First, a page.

Knowing that you do have a choice in your baby’s birth helps you stay in control. Making informed decisions based on a knowledge of available options is a step towards a more positive and empowering childbirth and postpartum experience.

Jamie Slotter, The Homesteading Doula, speaks with Dreaming of Baby on the power of informed choice at every stage of labor and the less talked about fourth trimester once baby is home.

Daniela: Good morning, Jamie, and welcome to Dreaming of Baby. We are very much looking forward to adding to our discussion on the importance of informed choice in relation to the stages of childbirth and postpartum care. To start with, can you tell us a little bit about yourself as well as your experience assisting moms and moms-to-be?

Jamie Slotter: I am a mom of two beautiful girls ages 4 and 8. I am a full-time Paramedic. After delivering several babies in the field, I knew in my heart that I wanted to help moms and their babies. I enjoy helping women make informed decisions with no judgment. I always want the space that I share with my client to feel sacred and safe to share whatever they are feeling.

Daniela: Thank you for this introduction, Jamie. You note that you enjoy helping women make informed decisions. Looking into this in terms of the birth process, for the mom-to-be, what does making informed decisions in the birth setting entail?

Jamie Slotter: I am a fairly new Doula so I come with a fresh set of eyes and ears. Helping women explore their options is key. Many women aren’t aware of the choices they have when it comes to birth. As a doula, I can help women research the type of birth they are hoping for.

Jamie Slotter: “Many women aren’t aware of the choices they have when it comes to birth”

Daniela: As you rightly note, many women are not aware that they do actually have a choice. What would be your first piece of advice on this subject to an expectant mom?

Jamie Slotter: That this is their experience and they should make decisions as they feel in their heart, and not worry about being judged for receiving medication, having a cesarean section, or a non-medicated birth. Every experience is different and beautiful and they should not feel judged. It’s time to ditch the goddess myth.

Informed choices at each stage of childbirth

Daniela: Somehow – and unfortunately – motherhood and being judged seem to have quite the relationship. As you indeed note, pregnancy and childbirth are a woman’s own experience. Before we look into each stage of childbirth and the decisions that have to be made, can you give us a quick overview of the birth process, that is the stages before baby arrives and immediately after?

Jamie Slotter: Before baby arrives, many women feel the excitement, picking names, decorating the nursery, and all of the fun things that come with pregnancy. Moms need to start preparing their body and anticipate both the beautiful and not so beautiful changes that they are about to endure. It’s like training for a marathon. Diet, exercise, rest, and research are key. After birth, women should be prepared for unexpected emotions, afterbirth pains, and sleepless, not so glamorous nights. Accept any and all help that is offered. The fourth trimester is most often the hardest.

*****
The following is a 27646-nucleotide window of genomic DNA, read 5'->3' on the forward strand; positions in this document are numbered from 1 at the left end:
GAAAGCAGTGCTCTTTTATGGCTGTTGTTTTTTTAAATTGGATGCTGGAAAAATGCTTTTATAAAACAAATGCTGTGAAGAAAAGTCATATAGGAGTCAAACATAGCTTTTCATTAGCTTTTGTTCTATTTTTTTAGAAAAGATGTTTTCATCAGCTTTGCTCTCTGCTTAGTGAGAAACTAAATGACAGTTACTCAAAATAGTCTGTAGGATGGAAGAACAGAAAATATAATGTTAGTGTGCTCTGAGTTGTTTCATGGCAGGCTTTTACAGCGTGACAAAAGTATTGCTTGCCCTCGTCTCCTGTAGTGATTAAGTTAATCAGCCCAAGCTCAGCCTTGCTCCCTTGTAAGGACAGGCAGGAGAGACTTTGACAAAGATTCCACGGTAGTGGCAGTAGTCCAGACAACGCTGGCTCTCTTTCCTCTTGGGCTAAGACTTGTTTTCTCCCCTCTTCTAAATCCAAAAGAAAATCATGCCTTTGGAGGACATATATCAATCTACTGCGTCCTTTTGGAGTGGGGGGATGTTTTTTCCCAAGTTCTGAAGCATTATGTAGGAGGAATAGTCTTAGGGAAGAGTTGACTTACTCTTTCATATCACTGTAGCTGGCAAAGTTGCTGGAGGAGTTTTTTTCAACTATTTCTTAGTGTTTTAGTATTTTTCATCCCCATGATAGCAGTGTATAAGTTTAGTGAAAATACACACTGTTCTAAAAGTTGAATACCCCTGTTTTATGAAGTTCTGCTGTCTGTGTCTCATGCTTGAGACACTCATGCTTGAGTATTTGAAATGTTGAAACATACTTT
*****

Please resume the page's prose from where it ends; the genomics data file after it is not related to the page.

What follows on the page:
Daniela: Many women also experience mixed feelings concerning the birth itself. When it comes to educating women about the birth process – how would you explain this to a first-time mom? What kind of decisions would she be expected to make, for instance, in the first stage of labor?

Jamie Slotter: I always want to tell moms to labor for as long as you can in the comfort of your own home. If you are birthing at a hospital, take advantage of a tub, birthing balls, position changes, etc. At this point, you may be asked if you want an epidural. If this decision is right for you and helps you feel safe, do it! Ask your partner or doula how they can help to make you comfortable, and rest as much as possible.

Daniela: Thank you for this overview, Jamie; it helps for parents-to-be to know what kind of decisions they might face. When it comes to the second stage of labor, what should moms-to-be be aware of?

Jamie Slotter: The second stage of labor is where many moms might start doubting their abilities. Things start to become more intense. This is the time to focus and stay on top of the surges. If you were hoping for a non-medicated birth, and want to change your mind, because it is not what you expected, you can still do that. I think it’s a good idea to use a code word. You can say epidural all you want, but when you feel in your heart that you need to switch gears, your support team will know you are serious.